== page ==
Fermat's little theorem

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For a number not divisible by a prime number , the congruence holds. This theorem was established by P. Fermat (1640). It proves that the order of every element of the multiplicative group of residue classes modulo divides the order of the group. Fermat's little theorem was generalized by L. Euler to the case modulo an arbitrary . Namely, he proved that for every number relatively prime to the given number there is the congruence

where is the Euler function. Another generalization of Fermat's little theorem is the equation , which is valid for all elements of the finite field consisting of elements.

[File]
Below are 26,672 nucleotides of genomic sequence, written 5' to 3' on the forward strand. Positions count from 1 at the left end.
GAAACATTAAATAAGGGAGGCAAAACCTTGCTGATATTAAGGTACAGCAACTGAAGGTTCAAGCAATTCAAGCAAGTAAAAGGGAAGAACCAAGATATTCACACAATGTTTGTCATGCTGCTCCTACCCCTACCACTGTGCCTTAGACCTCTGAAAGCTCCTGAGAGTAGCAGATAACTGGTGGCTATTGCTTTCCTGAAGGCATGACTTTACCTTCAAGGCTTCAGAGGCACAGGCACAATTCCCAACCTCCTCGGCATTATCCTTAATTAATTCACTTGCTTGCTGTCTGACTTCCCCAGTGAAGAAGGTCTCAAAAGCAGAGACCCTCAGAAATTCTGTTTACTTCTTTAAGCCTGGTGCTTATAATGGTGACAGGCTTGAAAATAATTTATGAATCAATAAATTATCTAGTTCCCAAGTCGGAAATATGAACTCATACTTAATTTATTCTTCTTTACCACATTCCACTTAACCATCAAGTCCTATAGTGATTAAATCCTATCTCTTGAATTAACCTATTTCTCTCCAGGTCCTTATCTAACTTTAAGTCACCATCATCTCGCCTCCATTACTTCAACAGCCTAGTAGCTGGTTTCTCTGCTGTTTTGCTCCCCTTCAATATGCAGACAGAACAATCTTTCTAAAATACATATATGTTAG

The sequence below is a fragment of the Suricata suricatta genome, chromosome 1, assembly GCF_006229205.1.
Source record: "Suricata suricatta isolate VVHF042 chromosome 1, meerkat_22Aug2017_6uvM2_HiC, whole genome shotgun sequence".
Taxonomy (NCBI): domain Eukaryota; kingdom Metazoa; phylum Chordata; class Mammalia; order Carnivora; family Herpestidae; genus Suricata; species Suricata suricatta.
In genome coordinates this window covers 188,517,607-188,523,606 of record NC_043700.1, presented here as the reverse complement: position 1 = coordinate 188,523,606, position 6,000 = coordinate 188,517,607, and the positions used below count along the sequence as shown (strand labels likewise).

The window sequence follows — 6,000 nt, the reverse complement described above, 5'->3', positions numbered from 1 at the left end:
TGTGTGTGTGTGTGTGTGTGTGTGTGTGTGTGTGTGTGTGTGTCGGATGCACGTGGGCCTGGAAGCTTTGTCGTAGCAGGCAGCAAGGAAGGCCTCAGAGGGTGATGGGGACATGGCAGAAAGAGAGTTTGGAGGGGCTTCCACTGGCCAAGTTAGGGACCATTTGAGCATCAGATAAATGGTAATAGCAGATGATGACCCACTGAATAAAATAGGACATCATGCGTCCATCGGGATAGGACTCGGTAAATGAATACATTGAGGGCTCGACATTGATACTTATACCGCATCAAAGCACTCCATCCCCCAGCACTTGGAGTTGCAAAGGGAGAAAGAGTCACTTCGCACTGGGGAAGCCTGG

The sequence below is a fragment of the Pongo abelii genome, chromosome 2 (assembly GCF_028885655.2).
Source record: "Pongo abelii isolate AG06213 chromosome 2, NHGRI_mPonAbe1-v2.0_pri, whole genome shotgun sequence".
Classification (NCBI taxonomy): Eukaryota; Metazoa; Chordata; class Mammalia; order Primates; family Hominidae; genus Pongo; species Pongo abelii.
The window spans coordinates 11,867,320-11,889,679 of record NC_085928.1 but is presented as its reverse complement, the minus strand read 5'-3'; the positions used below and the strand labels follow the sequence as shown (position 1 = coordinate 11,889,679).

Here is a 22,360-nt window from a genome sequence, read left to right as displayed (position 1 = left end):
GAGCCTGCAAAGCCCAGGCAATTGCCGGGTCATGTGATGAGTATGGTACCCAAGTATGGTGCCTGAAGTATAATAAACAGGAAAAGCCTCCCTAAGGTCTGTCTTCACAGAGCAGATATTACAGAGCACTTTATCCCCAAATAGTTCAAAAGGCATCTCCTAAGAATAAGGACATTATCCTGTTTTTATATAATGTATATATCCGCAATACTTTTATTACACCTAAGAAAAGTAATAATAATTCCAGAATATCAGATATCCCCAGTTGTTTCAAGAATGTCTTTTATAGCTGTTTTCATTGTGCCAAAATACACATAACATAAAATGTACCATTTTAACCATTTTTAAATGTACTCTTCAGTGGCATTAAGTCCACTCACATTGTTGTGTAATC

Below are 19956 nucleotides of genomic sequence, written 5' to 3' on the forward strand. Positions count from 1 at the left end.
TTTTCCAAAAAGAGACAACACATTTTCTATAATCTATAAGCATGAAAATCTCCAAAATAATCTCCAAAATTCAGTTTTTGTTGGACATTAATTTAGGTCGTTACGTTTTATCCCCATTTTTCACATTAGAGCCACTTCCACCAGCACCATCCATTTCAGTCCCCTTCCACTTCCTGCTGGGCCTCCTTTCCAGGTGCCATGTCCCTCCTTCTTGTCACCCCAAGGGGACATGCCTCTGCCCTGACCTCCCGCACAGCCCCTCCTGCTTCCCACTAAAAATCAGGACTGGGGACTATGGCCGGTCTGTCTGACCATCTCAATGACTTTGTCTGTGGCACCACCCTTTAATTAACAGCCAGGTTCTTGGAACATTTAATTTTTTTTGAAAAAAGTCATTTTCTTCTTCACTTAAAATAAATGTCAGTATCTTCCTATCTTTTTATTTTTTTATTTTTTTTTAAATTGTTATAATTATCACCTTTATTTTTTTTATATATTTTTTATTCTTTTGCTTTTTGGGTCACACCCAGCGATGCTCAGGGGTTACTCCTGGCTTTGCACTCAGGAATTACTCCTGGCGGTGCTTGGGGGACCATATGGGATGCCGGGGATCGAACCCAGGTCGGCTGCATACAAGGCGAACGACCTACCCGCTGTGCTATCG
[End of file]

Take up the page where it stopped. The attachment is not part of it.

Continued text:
[1] I.M. Vinogradov, "Elements of number theory" , Dover, reprint (1954) (Translated from Russian)



[a1] G.H. Hardy, E.M. Wright, "An introduction to the theory of numbers" , Oxford Univ. Press (1979)
How to Cite This Entry:
Fermat's little theorem. Encyclopedia of Mathematics. URL:
This article was adapted from an original article by S.A. Stepanov (originator), which appeared in Encyclopedia of Mathematics - ISBN 1402006098. See original article